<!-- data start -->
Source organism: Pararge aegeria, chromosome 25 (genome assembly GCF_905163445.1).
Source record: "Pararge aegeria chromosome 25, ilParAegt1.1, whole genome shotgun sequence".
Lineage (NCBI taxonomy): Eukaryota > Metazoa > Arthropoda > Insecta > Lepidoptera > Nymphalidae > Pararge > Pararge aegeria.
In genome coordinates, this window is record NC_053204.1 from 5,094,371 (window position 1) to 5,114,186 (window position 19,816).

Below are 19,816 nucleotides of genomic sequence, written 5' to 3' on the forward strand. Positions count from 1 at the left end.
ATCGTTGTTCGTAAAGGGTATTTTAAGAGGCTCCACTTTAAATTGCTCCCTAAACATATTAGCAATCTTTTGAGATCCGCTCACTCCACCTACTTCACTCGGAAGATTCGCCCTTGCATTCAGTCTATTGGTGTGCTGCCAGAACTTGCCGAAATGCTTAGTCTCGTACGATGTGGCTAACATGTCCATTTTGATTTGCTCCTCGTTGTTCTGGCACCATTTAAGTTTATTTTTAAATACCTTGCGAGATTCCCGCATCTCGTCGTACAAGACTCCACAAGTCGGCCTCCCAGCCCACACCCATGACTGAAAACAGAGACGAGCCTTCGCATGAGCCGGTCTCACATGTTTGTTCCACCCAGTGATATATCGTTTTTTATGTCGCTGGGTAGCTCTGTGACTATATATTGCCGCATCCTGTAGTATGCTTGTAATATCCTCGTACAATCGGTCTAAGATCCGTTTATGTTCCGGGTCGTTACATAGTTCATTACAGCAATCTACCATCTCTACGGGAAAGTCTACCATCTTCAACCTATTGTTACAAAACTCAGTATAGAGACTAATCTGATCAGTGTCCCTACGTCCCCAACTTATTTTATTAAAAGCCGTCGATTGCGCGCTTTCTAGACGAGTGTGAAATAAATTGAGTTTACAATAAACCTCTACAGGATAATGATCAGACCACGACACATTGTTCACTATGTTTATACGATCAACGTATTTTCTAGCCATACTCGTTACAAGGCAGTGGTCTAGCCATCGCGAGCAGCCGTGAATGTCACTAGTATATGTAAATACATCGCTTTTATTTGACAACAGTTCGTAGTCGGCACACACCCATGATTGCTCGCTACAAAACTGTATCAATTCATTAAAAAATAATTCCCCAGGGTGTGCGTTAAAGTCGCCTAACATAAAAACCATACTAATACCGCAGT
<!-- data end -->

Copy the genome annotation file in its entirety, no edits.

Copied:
Source organism: Pararge aegeria, chromosome 25 (genome assembly GCF_905163445.1).
Source record: "Pararge aegeria chromosome 25, ilParAegt1.1, whole genome shotgun sequence".
Lineage (NCBI taxonomy): Eukaryota > Metazoa > Arthropoda > Insecta > Lepidoptera > Nymphalidae > Pararge > Pararge aegeria.
In genome coordinates, this window is record NC_053204.1 from 5,094,371 (window position 1) to 5,114,186 (window position 19,816).

Below are 19,816 nucleotides of genomic sequence, written 5' to 3' on the forward strand. Positions count from 1 at the left end.
ATCGTTGTTCGTAAAGGGTATTTTAAGAGGCTCCACTTTAAATTGCTCCCTAAACATATTAGCAATCTTTTGAGATCCGCTCACTCCACCTACTTCACTCGGAAGATTCGCCCTTGCATTCAGTCTATTGGTGTGCTGCCAGAACTTGCCGAAATGCTTAGTCTCGTACGATGTGGCTAACATGTCCATTTTGATTTGCTCCTCGTTGTTCTGGCACCATTTAAGTTTATTTTTAAATACCTTGCGAGATTCCCGCATCTCGTCGTACAAGACTCCACAAGTCGGCCTCCCAGCCCACACCCATGACTGAAAACAGAGACGAGCCTTCGCATGAGCCGGTCTCACATGTTTGTTCCACCCAGTGATATATCGTTTTTTATGTCGCTGGGTAGCTCTGTGACTATATATTGCCGCATCCTGTAGTATGCTTGTAATATCCTCGTACAATCGGTCTAAGATCCGTTTATGTTCCGGGTCGTTACATAGTTCATTACAGCAATCTACCATCTCTACGGGAAAGTCTACCATCTTCAACCTATTGTTACAAAACTCAGTATAGAGACTAATCTGATCAGTGTCCCTACGTCCCCAACTTATTTTATTAAAAGCCGTCGATTGCGCGCTTTCTAGACGAGTGTGAAATAAATTGAGTTTACAATAAACCTCTACAGGATAATGATCAGACCACGACACATTGTTCACTATGTTTATACGATCAACGTATTTTCTAGCCATACTCGTTACAAGGCAGTGGTCTAGCCATCGCGAGCAGCCGTGAATGTCACTAGTATATGTAAATACATCGCTTTTATTTGACAACAGTTCGTAGTCGGCACACACCCATGATTGCTCGCTACAAAACTGTATCAATTCATTAAAAAATAATTCCCCAGGGTGTGCGTTAAAGTCGCCTAACATAAAAACCATACTAATACCGCAGT